5 Keys to Mentoring Effectively

“A mentor is not someone who gives you advice. A mentor is someone whose advice you follow.”

Aeneus Williams

Being a mentor is one of the most unique and beneficial relationships one can have. It’s unique because it requires both individuals to willing to accept their role as the mentor or mentee. This is not something that can be forced. Rather, it is a relationship built on the mutual need to give and receive advice and support.

Even though most people will agree that there is value in being or mentor or having a mentor, most people do not have an intentional relationship with a mentor!

personal-mentorWe all admit that we need help, and don’t want to allow other people rear lights be our headlights. But in reality, most people do not make themselves vulnerable enough to admit that they need a mentor. And even worse, people tend to devalue their life experiences and shy away from being a mentor to other people.

I love what the late Dr. Myles Munroe said, “Success without a successor is failure.” What good is knowledge if it is not shared with future generations? What good is success if it can’t be replicated? Who will be able to start their life journey based on the knowledge of yours?

Here are 5 Keys to Mentoring Effectively to help you start your mentoring journey.

  1. Empathy/empathetic understanding. One of the most effective was to establish trust, and allow people to open up to you is to show empathy. Empathy is simply the ability to understand and share the feeling of others. This does not mean that you have had to have the exact same experience as the person you mentor. But it does mean that you can relate to the feelings that they are expressing. Acknowledging their feelings, and reflecting on a time where you felt a similar emotion is a great first step in establishing trust.
  2. High positive expectations. Everyone needs a coach. Everyone needs someone who can call greatness out of someone, and hold them to a higher standard. A great mentor will have the capacity to see the greatness that is inside their mentee and not allow them to settle for anything less than accomplishing the goals they have mutually established.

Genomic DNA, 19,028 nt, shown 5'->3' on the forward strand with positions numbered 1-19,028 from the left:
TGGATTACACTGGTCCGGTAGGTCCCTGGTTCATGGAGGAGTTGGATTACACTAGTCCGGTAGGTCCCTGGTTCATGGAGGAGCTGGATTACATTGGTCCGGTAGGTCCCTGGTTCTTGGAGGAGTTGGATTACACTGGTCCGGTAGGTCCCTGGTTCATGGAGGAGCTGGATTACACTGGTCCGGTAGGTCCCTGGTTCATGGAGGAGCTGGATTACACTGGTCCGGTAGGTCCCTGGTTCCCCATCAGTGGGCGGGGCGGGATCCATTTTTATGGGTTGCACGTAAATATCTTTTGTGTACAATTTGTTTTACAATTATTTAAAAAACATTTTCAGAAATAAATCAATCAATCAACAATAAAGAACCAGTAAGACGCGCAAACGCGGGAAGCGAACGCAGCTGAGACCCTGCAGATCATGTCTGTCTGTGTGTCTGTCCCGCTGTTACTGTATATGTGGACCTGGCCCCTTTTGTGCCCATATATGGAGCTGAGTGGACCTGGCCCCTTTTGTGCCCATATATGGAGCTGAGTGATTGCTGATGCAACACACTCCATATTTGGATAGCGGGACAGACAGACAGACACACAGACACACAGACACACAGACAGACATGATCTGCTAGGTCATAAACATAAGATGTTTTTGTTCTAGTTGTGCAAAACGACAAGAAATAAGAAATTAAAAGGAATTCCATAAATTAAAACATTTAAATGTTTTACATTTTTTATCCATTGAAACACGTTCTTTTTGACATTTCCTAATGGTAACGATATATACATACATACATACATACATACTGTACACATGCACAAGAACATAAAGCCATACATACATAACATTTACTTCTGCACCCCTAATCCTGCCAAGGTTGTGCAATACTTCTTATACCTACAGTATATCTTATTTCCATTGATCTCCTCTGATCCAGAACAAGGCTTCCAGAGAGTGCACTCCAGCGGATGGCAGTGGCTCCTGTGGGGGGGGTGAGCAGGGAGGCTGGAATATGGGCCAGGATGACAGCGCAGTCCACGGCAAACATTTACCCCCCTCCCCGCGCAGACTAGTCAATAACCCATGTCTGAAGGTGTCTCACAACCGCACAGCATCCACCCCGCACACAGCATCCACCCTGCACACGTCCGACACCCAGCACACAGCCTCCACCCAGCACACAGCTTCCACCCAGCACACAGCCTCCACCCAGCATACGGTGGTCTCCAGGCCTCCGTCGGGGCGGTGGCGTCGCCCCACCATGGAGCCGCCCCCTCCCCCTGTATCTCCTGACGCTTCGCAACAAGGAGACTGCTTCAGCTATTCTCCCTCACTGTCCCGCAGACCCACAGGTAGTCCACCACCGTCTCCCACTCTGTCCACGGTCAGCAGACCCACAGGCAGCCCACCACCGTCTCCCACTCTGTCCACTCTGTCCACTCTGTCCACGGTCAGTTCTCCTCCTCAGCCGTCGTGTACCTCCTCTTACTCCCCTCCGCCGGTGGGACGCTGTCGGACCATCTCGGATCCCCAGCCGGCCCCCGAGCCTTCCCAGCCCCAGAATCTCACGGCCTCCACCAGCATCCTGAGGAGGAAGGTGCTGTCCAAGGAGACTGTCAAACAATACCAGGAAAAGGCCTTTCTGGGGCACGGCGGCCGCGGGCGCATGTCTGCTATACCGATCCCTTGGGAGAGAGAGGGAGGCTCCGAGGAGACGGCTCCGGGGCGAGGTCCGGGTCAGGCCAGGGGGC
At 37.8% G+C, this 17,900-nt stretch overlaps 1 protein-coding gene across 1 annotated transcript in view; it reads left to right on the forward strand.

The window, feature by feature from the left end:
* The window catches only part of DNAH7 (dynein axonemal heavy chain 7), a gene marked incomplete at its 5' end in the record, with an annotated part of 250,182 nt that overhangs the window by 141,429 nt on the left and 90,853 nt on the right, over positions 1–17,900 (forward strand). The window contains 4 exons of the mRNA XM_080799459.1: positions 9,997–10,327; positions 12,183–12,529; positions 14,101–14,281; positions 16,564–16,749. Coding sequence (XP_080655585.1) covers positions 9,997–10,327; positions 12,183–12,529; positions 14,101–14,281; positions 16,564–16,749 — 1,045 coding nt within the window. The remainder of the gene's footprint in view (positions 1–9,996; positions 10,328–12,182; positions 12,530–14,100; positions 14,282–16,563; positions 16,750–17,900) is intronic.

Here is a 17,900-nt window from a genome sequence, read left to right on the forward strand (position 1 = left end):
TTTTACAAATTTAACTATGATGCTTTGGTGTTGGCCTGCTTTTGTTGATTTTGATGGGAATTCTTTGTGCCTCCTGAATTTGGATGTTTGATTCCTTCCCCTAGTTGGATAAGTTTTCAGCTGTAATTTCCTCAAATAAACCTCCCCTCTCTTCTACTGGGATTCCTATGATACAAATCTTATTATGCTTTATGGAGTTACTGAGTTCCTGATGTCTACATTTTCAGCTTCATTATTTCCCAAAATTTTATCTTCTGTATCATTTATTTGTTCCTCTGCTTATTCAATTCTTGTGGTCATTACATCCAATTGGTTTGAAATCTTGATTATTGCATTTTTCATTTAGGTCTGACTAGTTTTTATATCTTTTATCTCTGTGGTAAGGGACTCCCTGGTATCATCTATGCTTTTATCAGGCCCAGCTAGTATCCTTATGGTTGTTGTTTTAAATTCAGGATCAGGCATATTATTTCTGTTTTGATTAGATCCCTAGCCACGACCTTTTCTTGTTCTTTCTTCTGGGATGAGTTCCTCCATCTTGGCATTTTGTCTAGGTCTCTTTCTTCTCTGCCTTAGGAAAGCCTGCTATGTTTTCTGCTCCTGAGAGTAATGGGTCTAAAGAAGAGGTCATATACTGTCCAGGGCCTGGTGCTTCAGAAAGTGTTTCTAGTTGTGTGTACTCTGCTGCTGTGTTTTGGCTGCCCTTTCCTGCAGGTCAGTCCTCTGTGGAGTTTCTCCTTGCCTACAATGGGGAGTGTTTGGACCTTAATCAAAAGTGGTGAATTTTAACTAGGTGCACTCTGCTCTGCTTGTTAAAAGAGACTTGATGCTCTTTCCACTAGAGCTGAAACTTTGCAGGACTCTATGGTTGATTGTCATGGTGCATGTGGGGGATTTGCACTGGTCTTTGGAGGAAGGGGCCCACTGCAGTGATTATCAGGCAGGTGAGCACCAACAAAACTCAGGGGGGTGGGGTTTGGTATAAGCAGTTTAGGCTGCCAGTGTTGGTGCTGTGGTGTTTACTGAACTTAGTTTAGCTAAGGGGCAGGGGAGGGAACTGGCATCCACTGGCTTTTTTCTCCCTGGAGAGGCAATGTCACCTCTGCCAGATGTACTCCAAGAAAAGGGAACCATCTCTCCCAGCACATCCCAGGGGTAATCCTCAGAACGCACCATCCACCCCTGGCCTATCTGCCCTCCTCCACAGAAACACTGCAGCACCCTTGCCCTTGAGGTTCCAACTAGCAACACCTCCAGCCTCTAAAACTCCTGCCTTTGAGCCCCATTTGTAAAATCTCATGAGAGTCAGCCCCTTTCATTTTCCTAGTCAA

3. Advocacy. Knowing that someone believes in you, and will go the extra mile to support you is something that is rare these days. Having a support system of people who are on your side no matter what is something that provides fuel to any relationship. Especially to the person you are mentoring!
  4. 12-months or longer and frequent positive contact. Consistency and commitment tend to be to the biggest issue with mentors. Being a mentor requires being intentional in the relationships that you spend time with, and with assessing what is important to you. Remember, a person is a mentor because that’s who they already are, not because its what they are trying to do. The mentoring relationship should be a natural extension of who you already are.
  5. Relationships focus on strengths rather than deficits. The last key of focusing on strengths rather than deficits can be challenging. It can be easy to see what’s wrong, and what to address the issues that need to be developed in a person. But if you truly want to be a transformational mentor, focus on the strengths of the person and what they are doing right. By focusing on their strength you reinforce their self-esteem and belief in their potential. Remember what Proverbs 18:16 says, “A man’s gift will make room for him, and bring him before great men.” Your mentees gift and strengths will open doors for them. Therefore, you should focus on developing their strengths, rather than being frustrated with their weakness.

VISIT www.freddiescott.org to connect with Freddie and find out more about his work in the community.

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